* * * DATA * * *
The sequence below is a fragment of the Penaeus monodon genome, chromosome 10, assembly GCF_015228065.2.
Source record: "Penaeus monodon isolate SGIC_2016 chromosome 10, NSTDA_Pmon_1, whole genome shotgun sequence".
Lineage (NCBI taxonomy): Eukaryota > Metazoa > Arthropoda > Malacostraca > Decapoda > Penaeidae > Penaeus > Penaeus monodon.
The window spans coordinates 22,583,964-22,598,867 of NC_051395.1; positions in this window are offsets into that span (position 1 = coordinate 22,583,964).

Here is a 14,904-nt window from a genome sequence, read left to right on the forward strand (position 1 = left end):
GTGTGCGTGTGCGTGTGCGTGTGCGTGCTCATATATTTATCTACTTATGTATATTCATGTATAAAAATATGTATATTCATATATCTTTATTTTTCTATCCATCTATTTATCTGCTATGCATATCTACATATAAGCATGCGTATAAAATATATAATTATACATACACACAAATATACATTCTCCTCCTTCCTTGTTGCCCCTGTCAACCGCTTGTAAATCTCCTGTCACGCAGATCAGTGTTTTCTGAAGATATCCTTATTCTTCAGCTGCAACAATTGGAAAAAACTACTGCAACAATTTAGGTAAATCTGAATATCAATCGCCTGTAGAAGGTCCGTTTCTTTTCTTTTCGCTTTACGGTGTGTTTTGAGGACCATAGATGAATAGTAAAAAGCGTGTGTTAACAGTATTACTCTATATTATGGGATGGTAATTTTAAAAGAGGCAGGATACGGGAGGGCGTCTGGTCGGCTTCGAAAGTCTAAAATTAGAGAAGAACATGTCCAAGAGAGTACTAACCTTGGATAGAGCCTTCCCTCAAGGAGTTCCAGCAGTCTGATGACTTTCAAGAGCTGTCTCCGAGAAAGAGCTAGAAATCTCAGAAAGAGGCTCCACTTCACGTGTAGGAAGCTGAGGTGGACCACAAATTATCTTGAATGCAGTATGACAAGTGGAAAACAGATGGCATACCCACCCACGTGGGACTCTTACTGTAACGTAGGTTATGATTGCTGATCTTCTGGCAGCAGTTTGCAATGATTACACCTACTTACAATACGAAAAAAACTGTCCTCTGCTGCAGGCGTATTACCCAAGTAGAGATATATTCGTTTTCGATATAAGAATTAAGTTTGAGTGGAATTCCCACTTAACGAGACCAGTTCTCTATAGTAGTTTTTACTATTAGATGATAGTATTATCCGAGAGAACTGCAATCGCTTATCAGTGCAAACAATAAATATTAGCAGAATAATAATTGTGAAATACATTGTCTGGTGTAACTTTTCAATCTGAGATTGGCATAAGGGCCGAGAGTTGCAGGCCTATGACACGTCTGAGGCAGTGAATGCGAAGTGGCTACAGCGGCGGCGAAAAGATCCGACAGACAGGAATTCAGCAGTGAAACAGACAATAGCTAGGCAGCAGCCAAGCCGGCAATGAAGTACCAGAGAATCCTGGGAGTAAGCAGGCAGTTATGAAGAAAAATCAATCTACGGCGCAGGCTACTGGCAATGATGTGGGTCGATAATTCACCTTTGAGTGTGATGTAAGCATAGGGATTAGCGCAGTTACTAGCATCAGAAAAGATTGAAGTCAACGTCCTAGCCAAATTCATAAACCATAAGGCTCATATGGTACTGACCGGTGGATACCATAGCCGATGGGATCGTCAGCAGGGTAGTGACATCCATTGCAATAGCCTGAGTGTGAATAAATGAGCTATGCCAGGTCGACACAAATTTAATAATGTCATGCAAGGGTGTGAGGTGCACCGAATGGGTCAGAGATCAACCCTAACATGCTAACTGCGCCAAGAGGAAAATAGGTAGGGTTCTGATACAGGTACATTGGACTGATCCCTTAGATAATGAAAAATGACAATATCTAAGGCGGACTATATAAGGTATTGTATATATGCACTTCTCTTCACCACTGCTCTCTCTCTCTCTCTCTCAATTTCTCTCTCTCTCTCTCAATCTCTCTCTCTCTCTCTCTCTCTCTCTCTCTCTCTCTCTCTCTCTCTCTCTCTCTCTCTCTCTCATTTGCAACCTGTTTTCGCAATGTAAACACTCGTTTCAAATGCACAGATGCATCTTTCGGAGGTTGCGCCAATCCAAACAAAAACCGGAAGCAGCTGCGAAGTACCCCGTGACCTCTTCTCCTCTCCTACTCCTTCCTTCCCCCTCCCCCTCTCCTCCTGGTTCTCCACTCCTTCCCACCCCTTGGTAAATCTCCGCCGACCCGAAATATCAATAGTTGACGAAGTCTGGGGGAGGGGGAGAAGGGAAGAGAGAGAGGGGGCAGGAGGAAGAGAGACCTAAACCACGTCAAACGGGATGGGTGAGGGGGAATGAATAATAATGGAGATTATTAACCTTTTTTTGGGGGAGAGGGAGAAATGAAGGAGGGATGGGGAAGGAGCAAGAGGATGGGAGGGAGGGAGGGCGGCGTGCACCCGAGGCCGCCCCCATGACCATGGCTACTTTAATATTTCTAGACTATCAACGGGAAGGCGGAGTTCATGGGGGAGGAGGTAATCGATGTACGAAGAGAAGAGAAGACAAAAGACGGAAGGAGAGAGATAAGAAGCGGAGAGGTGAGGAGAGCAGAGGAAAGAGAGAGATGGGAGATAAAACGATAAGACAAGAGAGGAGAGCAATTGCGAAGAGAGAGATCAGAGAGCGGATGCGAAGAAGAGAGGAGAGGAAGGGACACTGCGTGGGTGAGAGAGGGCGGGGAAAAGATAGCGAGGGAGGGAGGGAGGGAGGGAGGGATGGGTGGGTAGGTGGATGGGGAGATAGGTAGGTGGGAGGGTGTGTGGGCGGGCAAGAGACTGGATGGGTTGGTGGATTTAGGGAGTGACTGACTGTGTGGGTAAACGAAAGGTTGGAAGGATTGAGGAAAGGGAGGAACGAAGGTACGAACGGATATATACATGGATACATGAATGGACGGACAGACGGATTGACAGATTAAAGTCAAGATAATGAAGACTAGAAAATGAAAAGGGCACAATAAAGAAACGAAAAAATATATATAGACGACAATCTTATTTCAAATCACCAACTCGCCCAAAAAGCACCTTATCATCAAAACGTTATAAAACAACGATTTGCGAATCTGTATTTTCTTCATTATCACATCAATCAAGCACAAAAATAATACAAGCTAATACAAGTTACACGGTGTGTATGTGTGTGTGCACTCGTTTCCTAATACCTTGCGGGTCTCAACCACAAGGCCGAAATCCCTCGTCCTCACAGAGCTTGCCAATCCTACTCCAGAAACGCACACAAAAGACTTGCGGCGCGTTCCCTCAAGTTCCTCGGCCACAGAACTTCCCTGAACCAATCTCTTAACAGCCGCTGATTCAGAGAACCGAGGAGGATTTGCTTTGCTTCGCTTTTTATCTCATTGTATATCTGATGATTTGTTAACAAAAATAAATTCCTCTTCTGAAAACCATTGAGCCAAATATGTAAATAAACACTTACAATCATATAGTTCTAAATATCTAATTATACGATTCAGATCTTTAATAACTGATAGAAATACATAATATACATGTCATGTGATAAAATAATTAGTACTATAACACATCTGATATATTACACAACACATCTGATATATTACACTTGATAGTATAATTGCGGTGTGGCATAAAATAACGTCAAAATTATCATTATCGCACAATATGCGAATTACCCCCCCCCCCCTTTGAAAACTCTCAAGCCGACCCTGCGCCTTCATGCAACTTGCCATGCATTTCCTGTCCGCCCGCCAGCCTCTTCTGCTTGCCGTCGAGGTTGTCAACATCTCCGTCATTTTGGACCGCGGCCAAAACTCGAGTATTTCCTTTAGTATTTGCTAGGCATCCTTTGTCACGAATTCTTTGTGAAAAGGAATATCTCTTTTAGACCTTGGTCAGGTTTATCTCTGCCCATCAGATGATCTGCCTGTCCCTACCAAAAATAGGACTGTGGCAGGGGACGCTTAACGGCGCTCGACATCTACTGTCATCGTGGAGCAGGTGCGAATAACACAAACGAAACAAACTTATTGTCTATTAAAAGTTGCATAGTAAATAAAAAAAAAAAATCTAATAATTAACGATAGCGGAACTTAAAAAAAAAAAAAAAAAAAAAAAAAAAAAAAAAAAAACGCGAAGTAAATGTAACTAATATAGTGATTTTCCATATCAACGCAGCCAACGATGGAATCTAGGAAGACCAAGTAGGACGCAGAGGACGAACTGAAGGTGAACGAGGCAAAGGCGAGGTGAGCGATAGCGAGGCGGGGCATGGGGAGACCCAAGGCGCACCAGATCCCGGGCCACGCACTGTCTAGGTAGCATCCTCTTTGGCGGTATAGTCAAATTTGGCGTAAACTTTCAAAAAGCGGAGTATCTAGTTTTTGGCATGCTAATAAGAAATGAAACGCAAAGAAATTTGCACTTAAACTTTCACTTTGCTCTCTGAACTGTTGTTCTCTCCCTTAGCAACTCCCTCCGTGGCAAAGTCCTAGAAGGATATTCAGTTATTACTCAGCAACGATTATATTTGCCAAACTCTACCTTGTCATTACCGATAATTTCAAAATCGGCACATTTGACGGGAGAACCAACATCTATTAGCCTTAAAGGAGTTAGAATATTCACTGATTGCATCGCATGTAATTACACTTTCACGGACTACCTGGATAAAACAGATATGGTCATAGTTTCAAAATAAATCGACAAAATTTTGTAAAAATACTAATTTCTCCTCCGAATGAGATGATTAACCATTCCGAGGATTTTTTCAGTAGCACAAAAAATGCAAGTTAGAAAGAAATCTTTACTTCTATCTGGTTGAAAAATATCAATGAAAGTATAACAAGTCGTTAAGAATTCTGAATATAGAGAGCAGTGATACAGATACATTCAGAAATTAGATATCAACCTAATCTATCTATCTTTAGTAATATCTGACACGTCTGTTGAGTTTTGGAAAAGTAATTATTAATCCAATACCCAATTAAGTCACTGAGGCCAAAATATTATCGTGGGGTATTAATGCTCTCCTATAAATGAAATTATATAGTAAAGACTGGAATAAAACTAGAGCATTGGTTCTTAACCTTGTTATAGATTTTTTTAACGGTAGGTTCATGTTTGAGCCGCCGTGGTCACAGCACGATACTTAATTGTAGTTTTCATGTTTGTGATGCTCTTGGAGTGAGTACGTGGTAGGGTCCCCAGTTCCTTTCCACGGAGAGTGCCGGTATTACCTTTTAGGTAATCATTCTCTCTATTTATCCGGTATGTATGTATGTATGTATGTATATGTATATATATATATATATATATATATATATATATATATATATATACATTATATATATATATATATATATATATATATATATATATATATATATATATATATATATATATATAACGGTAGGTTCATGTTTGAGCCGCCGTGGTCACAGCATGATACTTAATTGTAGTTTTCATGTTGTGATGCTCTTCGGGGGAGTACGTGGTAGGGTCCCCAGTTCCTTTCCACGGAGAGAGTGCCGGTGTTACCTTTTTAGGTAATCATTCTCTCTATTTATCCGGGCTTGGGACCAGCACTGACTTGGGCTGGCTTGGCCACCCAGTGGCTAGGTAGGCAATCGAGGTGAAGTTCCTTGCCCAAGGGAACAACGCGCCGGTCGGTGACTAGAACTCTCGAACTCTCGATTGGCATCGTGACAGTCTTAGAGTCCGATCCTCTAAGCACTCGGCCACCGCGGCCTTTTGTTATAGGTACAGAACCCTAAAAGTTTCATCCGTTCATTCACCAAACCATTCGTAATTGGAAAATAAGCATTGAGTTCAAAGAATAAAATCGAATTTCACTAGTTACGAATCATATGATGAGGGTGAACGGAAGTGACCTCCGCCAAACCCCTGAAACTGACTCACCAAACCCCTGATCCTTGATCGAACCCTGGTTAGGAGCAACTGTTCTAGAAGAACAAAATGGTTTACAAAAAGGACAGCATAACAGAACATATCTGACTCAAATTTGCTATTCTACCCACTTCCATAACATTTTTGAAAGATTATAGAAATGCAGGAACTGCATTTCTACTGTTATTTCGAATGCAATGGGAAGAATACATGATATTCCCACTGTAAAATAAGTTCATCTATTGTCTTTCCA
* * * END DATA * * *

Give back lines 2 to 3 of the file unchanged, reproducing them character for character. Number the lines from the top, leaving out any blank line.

Source record: "Penaeus monodon isolate SGIC_2016 chromosome 10, NSTDA_Pmon_1, whole genome shotgun sequence".
Lineage (NCBI taxonomy): Eukaryota > Metazoa > Arthropoda > Malacostraca > Decapoda > Penaeidae > Penaeus > Penaeus monodon.